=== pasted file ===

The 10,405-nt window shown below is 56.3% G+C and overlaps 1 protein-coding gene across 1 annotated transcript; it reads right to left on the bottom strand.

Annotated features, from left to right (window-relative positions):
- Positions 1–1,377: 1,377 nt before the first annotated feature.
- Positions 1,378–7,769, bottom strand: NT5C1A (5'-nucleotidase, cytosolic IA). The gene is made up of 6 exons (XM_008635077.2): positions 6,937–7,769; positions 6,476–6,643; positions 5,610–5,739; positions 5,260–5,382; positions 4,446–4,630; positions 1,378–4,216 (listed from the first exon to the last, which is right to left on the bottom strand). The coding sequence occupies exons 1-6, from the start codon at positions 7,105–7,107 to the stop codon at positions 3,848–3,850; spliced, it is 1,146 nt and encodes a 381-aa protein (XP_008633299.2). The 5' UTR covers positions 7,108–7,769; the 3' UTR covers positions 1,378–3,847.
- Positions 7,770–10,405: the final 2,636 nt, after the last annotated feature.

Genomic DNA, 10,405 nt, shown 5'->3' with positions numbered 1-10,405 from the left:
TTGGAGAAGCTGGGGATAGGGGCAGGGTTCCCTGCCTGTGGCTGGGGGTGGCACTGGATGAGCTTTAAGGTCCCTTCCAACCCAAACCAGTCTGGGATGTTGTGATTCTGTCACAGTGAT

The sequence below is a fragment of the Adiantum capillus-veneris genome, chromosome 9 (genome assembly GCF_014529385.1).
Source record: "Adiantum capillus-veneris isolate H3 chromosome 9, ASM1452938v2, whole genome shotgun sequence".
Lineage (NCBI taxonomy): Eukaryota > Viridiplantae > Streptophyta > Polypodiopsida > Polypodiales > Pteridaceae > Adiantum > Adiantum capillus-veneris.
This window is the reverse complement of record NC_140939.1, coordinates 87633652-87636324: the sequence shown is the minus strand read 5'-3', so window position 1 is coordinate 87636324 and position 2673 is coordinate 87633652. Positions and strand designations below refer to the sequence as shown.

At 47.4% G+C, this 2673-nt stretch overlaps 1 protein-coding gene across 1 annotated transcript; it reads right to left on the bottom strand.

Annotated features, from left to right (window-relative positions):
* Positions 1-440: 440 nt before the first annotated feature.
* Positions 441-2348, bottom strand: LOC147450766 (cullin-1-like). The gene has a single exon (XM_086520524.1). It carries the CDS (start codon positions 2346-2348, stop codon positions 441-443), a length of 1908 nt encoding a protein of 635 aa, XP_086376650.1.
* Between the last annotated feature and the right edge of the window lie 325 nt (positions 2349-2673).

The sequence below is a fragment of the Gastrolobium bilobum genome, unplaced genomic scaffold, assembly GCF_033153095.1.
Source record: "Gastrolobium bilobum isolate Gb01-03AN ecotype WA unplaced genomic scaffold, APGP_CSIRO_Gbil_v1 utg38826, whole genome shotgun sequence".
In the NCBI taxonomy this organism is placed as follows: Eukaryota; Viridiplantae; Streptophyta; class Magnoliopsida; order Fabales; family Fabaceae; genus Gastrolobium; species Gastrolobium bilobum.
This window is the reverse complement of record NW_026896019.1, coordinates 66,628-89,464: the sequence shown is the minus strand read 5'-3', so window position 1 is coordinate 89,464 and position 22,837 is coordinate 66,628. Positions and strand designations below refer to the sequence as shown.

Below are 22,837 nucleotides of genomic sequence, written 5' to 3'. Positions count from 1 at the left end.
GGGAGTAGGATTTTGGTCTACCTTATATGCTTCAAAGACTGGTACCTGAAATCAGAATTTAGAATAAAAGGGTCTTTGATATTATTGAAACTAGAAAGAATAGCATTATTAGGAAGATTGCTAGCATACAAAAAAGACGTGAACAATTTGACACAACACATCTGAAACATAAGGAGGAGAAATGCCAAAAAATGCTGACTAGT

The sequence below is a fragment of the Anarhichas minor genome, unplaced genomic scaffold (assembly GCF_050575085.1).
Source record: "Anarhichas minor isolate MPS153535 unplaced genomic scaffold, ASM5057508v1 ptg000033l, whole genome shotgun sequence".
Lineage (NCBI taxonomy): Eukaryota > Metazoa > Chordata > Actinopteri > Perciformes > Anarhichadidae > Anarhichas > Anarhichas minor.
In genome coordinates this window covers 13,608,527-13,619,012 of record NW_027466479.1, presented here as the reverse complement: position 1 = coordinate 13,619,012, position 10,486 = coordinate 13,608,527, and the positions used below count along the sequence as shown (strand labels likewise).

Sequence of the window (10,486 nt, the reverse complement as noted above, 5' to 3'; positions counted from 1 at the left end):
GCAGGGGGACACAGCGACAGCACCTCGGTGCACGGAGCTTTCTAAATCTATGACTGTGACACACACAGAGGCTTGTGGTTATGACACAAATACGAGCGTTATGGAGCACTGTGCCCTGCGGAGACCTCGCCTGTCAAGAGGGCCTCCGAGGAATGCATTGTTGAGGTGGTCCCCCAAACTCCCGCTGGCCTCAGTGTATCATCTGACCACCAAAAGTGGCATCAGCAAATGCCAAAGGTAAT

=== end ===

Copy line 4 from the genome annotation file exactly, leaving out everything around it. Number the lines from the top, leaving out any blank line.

- Positions 1,378–7,769, bottom strand: NT5C1A (5'-nucleotidase, cytosolic IA). The gene is made up of 6 exons (XM_008635077.2): positions 6,937–7,769; positions 6,476–6,643; positions 5,610–5,739; positions 5,260–5,382; positions 4,446–4,630; positions 1,378–4,216 (listed from the first exon to the last, which is right to left on the bottom strand). The coding sequence occupies exons 1-6, from the start codon at positions 7,105–7,107 to the stop codon at positions 3,848–3,850; spliced, it is 1,146 nt and encodes a 381-aa protein (XP_008633299.2). The 5' UTR covers positions 7,108–7,769; the 3' UTR covers positions 1,378–3,847.